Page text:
Why Elon Musk’s Twitter deal in limbo is affecting Tesla investors
CEOs and CFOs know that before embarking on a merger or acquisition, due diligence—the act of verifying that the value you expect in a company is actually there—is an important part of the equation. However, Musk didn’t require the right to conduct the due diligence before signing the $44 billion deal to purchase Twitter on April 25, a source told Fortune earlier this month.
Musk tweeted on May 13: “Twitter deal temporarily on hold pending details supporting calculation that spam/fake accounts do indeed represent less than 5% of users.” In the days following, there have been tweet spars between Musk and Twitter’s CEO Parag Agrawal, including poop emojis. But as the saga continues, Telsa investors are seemingly left in the lurch.
In my colleague Shawn Tully’s new Fortune report, Tesla shareholders are the biggest losers in Elon Musk’s Twitter bid, he explains how this potential deal is affecting the EV company’s stock price.
Tully writes: Between the market close on April 1, just before Musk disclosed his initial Twitter stake, and May 20, Tesla’s stock crumbled 39%. The nosedive erased $433 billion in value, one of the largest wipeouts ever over such a short span. To frame it differently: Tesla’s market cap fell by almost 10 times the $44 billion Musk offered for Twitter.
The Twitter deal isn’t the only reason Tesla is down (the threat of recession is certainly another). But it’s easy to see why it makes shareholders squeamish. The challenge and the cost of fixing Twitter—a company with big cash-flow problems in a low-margin industry—would create a huge distraction for Musk at a time when Tesla faces major challenges of its own. Those challenges, including shutdowns at its gigafactory in Shanghai, falling market share, and burgeoning competition from new EV entrants worldwide, demand Musk’s full commitment. Suddenly, the followers whom Musk has moved to believe in Tesla, are questioning how their hero could embark on a crazy crusade for another company.
Tully also explains how Tesla’s stock losses could affect millions. He writes: As one of the biggest companies in the S&P 500 by market cap, at $687 billion in late May, Tesla is a staple in large-cap index funds. That makes it part of the 401(k)s and nest eggs of tens of millions of Americans. For example, as of April 30, Tesla ranked as the fifth-largest holding in the Vanguard S&P 500 ETF at 2.1%, above Berkshire Hathaway, UnitedHealth Group, and Johnson & Johnson.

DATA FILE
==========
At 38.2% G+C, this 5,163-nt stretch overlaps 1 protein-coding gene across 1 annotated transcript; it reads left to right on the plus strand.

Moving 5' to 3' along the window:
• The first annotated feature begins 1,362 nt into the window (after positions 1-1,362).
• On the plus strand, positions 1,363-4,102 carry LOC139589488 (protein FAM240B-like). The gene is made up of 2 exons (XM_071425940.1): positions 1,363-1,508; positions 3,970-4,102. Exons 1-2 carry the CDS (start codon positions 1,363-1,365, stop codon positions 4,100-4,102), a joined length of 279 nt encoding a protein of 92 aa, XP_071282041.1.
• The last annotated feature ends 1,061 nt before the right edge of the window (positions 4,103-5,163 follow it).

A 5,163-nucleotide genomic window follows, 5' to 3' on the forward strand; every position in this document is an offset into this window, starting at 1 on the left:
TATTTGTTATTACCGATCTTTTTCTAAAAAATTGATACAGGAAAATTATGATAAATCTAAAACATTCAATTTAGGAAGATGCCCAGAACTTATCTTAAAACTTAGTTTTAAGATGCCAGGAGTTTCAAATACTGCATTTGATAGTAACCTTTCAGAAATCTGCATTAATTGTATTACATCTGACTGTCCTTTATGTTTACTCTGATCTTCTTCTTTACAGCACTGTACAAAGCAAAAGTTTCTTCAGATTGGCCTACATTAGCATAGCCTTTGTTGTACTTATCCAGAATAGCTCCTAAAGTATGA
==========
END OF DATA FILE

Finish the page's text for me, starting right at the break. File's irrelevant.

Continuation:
In his article, Tully also outlines the five biggest threats that Musk’s Twitter takeover drama poses to Tesla’s future. Here’s one: To help finance the deal, Musk has already sold around 6% of his Tesla holdings, for $8.5 billion. An insider tells Fortune that the deal, if consummated, is likely to leave Musk holding over 50% of Twitter’s shares. But the deal also calls for Twitter to assume a gigantic $13 billion in new debt, costing around $650 million a year in interest. You can read the complete article here.
Meanwhile, to show Tesla shareholders he still cares, Musk tweeted a meme on Thursday with the caption: “To be clear, I’m spending <5% of my time on the Twitter acquisition. It ain’t rocket science! Yesterday was Giga Texas, today is Starbase. Tesla is on my mind 24/7.”
See you tomorrow.
Research from the 2022 Sprout Social Index: U.S. Forecast found that over the next 12 months, 67% of marketers surveyed anticipate investing at least a quarter of their budgets into a metaverse/augmented reality (AR)/ virtual reality (VR) social strategy. Meanwhile, 39% of consumers said they anticipate VR/AR/ extended reality (XR) will play a role in how they engage with brands. And 24% anticipate the metaverse will play a role in how they engage with brands, according to Sprout, a social media management software company. The survey also found that 38% of consumers plan on using TikTok, up from 17% in 2020, and two-thirds of consumers prefer short-form content, up from 50% in 2020. The findings are based on a survey of 500 U.S. marketers and more than 1,000 U.S. consumers.
The turning point: A global summary, released by the Deloitte Center for Sustainable Progress, finds the global economy is at a crossroads. If left unchecked, climate change could cost the global economy $178 trillion in net present value terms from 2021-2070. "The human cost would be far greater: a lack of food and water, a loss of jobs, worsening health and well-being, and reduced standard of living," according to the report.
Michelle Gilson was named CFO at Arcellx, Inc. (Nasdaq: ACLX), a biotechnology company. Gilson joins Arcellx from Canaccord Genuity, where she most recently served as managing director and senior equity research analyst covering biotechnology companies. Prior to joining Canaccord, she held biotechnology equity research roles at Jefferies, LLC; Instinet, LLC (Nomura Securities); Oppenheimer & Co. Inc.; and Goldman Sachs.
Schond L. Greenway was named CFO at Mind Medicine Inc. (Nasdaq: MNMD), a clinical stage biopharmaceutical company. Greenway joins MindMed after serving as CFO of Avalo Therapeutics, a precision medicine clinical stage biopharmaceutical company. He previously served as VP of investor relations at Mesoblast. Greenway served in a similar role at Halozyme Therapeutics, Inc. and in various roles at investment banking firms Morgan Stanley and Barclays Capital.
There's an "emergence of a new leadership style rooted in empathy, intelligence, and integrity—hybrid leadership."
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